Film-Forward Review: [PRIDE & PREJUDICE]

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Keira Knightley & Matthew Macfadyen
as Elizabeth Bennet & Mr. Darcy
Photo: Focus

Directed by: Joe Wright.
Produced by: Tim Bevan, Eric Fellner & Paul Webster.
Written by: Deborah Moggach, based on the novel by Jane Austen.
Director of Photography: Roman Osin.
Edited by: Paul Tothill.
Music by: Dario Marianelli.
Released by: Focus.
Language: with English subtitles.
Country of Origin: UK. 128 min. Rated: PG.
With: Keira Knightley, Matthew Macfadyen, Brenda Blethyn, Donald Sutherland, Rosamund Pike, Jena Malone, Tom Hollander, Penelope Wilton & Judi Dench.

Why remake the Jane Austen comedy of manners so soon after the acclaimed BBC miniseries of barely a decade ago? If you somehow guessed Keira Knightley, you're probably right. The actress takes on the famed heroine Elizabeth Bennet with a clinched mouth and an appropriate teenage awkwardness. But the real find is Matthew Macfadyen as the aristocratic Mr. Darcy. Director Joe Wright wisely keeps Mr. Darcy lost in crowds until he declares his love for the penniless Elizabeth. It's no wonder her heart melts as this tall, strapping man's voice quavers. Close-ups take full advantage of his smoldering intensity.

But on the whole, the film lacks the buoyancy and gracefulness of both the 1995 adaptation and perhaps the best of the recent Austen adaptations, Sense and Sensibility. In Tom Holland's strained turn as the unctuous Rev. Collins, there seem to be pauses for laughter. Family members eavesdropping through a key hole is funny once, but not three times. And Elizabeth's two frivolous sisters, Lydia and Kitty, are directed with such a heavy hand, repetitiously laughing at anything and everything, that you would think they lived solely on rum punch. However, there are inspired moments with Judi Dench as the formidable Lady Catherine and Brenda Blethyn as Elizabeth's loutish ambitious mother. Blethyn indulges in theatrical melodramatics, as the mother does in the book, but never loses sight on her urgent mission: to find husbands for her five daughters, all without a dowry.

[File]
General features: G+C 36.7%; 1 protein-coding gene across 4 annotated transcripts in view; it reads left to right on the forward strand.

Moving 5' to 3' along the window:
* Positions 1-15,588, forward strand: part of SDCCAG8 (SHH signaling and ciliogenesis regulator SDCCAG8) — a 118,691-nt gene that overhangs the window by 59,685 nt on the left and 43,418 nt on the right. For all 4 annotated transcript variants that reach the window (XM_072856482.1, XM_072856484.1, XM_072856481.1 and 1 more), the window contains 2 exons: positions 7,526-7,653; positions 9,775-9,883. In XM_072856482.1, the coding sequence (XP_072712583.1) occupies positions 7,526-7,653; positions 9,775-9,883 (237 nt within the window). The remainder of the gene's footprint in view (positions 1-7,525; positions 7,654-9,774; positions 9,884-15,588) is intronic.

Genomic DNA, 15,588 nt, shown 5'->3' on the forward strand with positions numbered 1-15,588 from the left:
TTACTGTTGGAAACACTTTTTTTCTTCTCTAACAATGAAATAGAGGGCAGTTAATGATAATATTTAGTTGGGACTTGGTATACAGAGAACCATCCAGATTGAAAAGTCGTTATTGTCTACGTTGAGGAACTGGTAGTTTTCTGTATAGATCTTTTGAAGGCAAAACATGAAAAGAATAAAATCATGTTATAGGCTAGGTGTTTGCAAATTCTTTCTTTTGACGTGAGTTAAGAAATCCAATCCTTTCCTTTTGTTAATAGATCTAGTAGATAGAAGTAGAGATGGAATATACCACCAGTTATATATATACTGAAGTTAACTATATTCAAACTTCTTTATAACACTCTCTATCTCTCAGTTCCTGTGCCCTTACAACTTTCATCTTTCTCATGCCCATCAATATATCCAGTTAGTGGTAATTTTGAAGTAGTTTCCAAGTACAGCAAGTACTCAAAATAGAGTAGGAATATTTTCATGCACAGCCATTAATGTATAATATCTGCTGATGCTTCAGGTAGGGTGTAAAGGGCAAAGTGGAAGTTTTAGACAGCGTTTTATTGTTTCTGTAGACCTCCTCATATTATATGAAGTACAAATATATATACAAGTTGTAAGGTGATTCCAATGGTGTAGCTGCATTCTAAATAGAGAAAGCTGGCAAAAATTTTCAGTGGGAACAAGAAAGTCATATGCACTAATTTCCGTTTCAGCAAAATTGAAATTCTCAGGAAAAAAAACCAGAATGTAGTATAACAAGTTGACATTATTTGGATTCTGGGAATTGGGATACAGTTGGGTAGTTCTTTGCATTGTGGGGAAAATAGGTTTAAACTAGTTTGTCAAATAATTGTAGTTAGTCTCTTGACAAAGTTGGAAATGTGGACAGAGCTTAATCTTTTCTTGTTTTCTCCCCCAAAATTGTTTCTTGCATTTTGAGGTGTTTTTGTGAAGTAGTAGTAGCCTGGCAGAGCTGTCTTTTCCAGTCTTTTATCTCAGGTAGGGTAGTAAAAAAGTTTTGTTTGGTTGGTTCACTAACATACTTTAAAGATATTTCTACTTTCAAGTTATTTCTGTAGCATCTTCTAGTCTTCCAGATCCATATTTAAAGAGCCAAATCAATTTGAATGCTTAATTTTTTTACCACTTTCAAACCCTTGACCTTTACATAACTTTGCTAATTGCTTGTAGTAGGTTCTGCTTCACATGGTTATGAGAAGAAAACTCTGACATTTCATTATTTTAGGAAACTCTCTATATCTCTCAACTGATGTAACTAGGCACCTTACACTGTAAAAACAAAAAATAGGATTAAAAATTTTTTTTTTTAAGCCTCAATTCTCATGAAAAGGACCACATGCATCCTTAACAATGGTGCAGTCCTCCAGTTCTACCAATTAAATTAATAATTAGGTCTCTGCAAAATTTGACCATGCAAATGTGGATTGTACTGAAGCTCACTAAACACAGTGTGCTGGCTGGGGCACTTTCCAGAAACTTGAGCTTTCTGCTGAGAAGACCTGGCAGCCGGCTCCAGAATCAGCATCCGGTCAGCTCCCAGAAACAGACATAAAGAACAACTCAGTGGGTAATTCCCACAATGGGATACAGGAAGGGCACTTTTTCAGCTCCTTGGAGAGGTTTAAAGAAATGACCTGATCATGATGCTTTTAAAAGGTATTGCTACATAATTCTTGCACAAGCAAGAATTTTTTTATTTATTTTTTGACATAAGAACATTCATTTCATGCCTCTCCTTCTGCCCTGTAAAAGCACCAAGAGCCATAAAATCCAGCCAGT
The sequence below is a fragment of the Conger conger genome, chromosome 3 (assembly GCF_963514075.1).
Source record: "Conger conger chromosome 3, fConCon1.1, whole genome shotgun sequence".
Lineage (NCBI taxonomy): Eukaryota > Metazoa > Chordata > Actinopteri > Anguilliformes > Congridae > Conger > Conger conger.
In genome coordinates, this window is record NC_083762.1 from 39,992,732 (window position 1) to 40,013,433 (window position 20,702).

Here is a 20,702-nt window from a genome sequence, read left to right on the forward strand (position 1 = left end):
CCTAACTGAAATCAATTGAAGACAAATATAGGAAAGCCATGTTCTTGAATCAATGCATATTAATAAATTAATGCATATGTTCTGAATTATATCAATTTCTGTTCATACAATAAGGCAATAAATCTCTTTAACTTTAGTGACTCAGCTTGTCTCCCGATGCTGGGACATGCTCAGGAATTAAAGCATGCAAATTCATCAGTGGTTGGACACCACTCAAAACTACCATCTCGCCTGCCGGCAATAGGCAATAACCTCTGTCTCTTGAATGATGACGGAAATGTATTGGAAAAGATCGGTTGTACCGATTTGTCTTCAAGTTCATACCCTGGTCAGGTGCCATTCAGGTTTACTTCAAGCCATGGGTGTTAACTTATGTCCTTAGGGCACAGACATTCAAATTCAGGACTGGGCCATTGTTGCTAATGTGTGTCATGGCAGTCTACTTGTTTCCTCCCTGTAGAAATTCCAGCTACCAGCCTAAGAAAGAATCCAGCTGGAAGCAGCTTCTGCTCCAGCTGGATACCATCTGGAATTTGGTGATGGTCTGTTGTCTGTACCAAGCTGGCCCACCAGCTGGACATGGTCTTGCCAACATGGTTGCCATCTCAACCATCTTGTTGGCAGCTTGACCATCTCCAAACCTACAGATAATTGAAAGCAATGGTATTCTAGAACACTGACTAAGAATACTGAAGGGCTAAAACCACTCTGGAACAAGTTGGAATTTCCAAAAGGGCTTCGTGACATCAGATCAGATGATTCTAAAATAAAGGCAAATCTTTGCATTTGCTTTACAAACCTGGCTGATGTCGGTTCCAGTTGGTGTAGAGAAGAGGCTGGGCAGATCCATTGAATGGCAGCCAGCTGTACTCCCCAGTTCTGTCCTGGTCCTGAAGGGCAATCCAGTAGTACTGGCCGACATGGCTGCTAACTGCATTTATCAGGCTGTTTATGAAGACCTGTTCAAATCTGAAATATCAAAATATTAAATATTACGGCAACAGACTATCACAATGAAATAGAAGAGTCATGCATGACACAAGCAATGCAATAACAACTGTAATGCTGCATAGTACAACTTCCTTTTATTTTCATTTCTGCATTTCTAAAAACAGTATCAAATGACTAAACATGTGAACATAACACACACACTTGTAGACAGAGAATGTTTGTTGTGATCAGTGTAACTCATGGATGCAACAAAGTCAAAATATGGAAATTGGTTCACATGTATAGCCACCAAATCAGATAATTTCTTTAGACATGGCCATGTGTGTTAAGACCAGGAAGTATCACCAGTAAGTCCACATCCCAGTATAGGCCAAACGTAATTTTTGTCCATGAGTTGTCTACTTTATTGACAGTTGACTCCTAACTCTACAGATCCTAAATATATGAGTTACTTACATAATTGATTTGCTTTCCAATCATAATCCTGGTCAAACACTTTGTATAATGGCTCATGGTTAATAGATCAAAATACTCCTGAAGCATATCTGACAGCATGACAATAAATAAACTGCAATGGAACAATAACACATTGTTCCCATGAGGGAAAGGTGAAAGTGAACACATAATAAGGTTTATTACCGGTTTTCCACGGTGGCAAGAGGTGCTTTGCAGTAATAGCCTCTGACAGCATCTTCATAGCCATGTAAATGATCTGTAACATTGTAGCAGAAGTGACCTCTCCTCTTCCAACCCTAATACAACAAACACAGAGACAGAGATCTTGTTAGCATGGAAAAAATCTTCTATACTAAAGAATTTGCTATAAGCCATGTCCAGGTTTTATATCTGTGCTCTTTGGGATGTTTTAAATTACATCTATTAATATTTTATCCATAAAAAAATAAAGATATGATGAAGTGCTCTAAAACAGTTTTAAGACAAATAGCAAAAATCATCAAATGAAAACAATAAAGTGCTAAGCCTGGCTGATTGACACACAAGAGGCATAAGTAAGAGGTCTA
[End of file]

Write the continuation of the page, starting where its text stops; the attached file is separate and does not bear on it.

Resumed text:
Plot wise, nothing crucial has been excised from the novel, save for the diminution of Mr. Wickham and the indifference of Lizzie's father. Missing quotes and a few story changes will be noticed by Austen fans, but no alteration will set off serious alarms. But unlike the miniseries, with its spacious running time, many of novel's crucial confrontations are clipped. The screenplay by and large maintains the outline of the novel, but not its pace. The last third of the book is a page-turner as all of Elizabeth's judgments regarding the aloof Mr. Darcy turn over. Even in the film's last act, languorous tracking shots yet again capture the Bennet family in their daily life, which has been rustically downscaled from previous versions. While Elizabeth waits for a sign of affection from Mr. Darcy, the momentum comes to a halt as she sits on her swing, pondering. But in spite of its unevenness, this version is head and shoulders above Patricia Rozema's revisionist Mansfield Park and last year's dour and dispiriting Vanity Fair, also set in the Regency period. Kent Turner
November 11, 2005



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